Here's a right-on illustration by L.K. Hanson. I saw this on a Facebook post yesterday. The person who shared it said that Hanson's work appears in the Minneapolis Star Tribune.
When people talk about being a special instrument of the divine will, I'm reminded of Garrison Keillor's description of his fictional Minnesota small town, Lake Wobegon, “where all the women are strong, all the men are good-looking, and all the children are above average.”
In the world of fundamentalist religion, all the believers are especially attuned to God's will. Which can't be, given how different religions typically are from each other. But their delusion works for religious believers, since it allows everybody to be above average when it comes to knowing what God wants.
Even crazier, of course, are the smaller number of fundamentalists who go a step further up the above average scale by claiming they actually communicate with God. Or, at the height of grandiosity, purport to actually be one with God in some respects. (Sometimes, in every respect.)
In a blog post called "My strange RSSB initiation story" I related how in my last year of college a bunch of us got involved with a crazed Greek yoga teacher we called Yogiraj who tried to meld East and West by establishing his Christananda Ashram.
After we confronted him about how he'd used his initiation into Radha Soami Satsang Beas by Charan Singh to create his own personal Sant Mat philosophy with him as the guru, he told us that Jesus actually was his best divine friend.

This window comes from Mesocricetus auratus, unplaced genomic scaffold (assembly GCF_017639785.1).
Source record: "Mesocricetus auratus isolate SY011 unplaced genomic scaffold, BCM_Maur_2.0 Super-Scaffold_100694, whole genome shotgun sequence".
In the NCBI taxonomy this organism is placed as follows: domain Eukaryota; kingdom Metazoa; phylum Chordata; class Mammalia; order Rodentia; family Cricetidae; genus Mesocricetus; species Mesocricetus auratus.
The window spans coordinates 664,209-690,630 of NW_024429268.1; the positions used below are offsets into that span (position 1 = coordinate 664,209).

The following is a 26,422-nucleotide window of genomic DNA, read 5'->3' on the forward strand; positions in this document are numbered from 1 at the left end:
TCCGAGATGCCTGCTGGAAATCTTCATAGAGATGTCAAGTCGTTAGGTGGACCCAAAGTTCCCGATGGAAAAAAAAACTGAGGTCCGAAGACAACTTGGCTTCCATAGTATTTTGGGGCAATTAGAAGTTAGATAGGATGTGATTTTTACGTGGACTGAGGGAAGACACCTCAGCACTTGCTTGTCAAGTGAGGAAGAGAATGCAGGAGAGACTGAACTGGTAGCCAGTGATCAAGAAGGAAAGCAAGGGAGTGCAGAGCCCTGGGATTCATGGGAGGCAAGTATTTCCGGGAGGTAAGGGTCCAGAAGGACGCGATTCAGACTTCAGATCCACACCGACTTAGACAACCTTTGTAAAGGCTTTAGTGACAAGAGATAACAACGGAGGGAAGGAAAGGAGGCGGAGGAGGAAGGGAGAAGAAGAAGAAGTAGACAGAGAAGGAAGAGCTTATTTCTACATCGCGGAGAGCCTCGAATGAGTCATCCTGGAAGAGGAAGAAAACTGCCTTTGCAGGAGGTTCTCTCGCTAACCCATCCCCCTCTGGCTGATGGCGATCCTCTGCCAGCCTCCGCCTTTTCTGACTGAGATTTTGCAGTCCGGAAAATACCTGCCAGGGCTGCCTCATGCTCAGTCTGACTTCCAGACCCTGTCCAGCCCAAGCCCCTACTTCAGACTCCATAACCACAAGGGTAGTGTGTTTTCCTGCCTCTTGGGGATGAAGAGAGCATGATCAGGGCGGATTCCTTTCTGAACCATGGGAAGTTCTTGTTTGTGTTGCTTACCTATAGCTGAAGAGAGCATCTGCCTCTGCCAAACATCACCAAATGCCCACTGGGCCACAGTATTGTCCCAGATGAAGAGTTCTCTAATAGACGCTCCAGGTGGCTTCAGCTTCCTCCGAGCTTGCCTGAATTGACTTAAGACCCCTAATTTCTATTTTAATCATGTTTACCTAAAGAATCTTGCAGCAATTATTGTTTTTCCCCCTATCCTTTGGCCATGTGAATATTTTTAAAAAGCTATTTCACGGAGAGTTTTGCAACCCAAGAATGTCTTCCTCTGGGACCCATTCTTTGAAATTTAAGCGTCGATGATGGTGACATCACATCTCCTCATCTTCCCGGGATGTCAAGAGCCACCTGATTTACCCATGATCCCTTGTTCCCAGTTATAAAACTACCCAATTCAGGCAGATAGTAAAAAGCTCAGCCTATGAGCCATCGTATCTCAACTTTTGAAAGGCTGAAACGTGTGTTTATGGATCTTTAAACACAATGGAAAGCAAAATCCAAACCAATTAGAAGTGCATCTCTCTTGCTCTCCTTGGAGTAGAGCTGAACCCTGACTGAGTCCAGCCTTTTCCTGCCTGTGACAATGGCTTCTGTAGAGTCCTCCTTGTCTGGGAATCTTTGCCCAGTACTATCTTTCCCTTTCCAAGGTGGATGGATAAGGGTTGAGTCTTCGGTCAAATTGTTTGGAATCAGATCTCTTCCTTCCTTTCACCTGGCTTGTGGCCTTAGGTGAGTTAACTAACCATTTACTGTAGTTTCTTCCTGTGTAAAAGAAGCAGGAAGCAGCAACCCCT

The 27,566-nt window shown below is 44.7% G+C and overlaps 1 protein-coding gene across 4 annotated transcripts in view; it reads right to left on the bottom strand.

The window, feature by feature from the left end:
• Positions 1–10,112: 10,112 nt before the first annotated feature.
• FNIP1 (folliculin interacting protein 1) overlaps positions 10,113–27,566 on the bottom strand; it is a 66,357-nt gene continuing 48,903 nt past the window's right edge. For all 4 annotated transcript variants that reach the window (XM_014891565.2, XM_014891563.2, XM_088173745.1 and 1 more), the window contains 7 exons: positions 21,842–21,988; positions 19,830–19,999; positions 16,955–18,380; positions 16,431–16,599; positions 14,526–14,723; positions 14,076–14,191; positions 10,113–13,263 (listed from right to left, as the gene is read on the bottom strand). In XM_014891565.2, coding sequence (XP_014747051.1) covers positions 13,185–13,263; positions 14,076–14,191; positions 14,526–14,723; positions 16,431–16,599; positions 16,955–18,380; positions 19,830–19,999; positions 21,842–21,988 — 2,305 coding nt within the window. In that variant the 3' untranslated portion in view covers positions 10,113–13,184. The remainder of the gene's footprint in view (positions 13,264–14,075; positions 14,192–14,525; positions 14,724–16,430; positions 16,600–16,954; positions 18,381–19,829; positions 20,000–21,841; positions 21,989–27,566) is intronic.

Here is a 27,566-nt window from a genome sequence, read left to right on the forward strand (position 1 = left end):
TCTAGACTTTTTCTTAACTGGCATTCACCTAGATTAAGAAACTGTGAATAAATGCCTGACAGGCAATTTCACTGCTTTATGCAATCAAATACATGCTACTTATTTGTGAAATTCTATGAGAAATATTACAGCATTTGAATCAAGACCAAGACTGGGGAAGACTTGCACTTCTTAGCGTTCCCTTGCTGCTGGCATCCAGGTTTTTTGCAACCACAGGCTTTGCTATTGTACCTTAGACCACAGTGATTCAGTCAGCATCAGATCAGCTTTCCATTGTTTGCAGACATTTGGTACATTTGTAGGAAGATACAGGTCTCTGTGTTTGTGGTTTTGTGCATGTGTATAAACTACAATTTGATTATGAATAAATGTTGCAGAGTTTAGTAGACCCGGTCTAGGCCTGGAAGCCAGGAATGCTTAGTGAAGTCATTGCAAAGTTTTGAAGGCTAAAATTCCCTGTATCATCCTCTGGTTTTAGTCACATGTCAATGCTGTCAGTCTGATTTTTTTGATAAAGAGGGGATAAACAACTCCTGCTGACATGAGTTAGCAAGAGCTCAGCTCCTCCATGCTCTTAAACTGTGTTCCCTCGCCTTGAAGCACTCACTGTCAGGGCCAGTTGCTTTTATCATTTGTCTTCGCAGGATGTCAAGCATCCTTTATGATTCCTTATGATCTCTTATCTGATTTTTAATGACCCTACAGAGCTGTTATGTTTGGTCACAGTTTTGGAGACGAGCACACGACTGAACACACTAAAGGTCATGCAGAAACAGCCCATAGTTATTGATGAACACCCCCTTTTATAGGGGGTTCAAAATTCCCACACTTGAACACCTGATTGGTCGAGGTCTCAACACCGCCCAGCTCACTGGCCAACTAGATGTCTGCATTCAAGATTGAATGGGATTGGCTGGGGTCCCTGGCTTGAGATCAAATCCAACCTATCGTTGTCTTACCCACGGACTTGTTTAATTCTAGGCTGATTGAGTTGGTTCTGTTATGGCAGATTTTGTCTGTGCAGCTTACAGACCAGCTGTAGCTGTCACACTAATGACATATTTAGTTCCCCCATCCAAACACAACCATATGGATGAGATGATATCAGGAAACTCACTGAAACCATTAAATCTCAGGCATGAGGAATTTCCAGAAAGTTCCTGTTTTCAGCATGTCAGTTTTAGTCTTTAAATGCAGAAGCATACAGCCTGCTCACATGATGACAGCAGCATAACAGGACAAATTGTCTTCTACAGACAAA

One day, after the store closed, we got up the guts to confront Yogiraj. What a scene it turned out to be. I still remember it well.
We were standing near the back of the store, us six in a semi-circle facing Yogiraj. We told him about our doubts -- that what he was teaching at the ashram had been copied from RSSB and wasn't the real deal.
Yogiraj's reaction was fiercely intense.
Those Greek eyes blazed with anger. "Charan Singh isn't my guru!" he yelled. "Christ is my guru! He talks to me! He tells me what to do!"
That was enough. With those words it all became clear. We knew that Yogiraj went on his own retreats down in his basement, doing god knows what. What it was, we now realized, was him getting face time with Christ.
More accurately, what he imagined to be Christ. (Christians, of course, would disagree with my skepticism.)
Looking back, while we were correct to view Yogiraj as delusional to believe that he was chatting with Jesus Christ, it's strange that we were so unquestioning of the RSSB teaching that the guru was God in Human Form.
Maybe the difference was that Yogiraj flatly stated that Jesus, the supposed Son of God, was telling him what to do, while the RSSB gurus generally have been more reticent to say that they communicate with God -- though they're fine with the RSSB books that say the guru is God's emissary to the world.
Anyway, the Bertrand Russell quote is as apt today as when Russell said it. More so, in fact. These days both Democratic and Republican presidents are fond of ending speeches with "And may God bless these United States of America."
If God exists (a gigantic "if"), wouldn't God bless every country equally? I no longer believe in God, but if I did, I sure wouldn't consider that God is a Christian, Muslim, Jew, or any other religion. It seems clear that religions are made by humans, and God is also, almost certainly.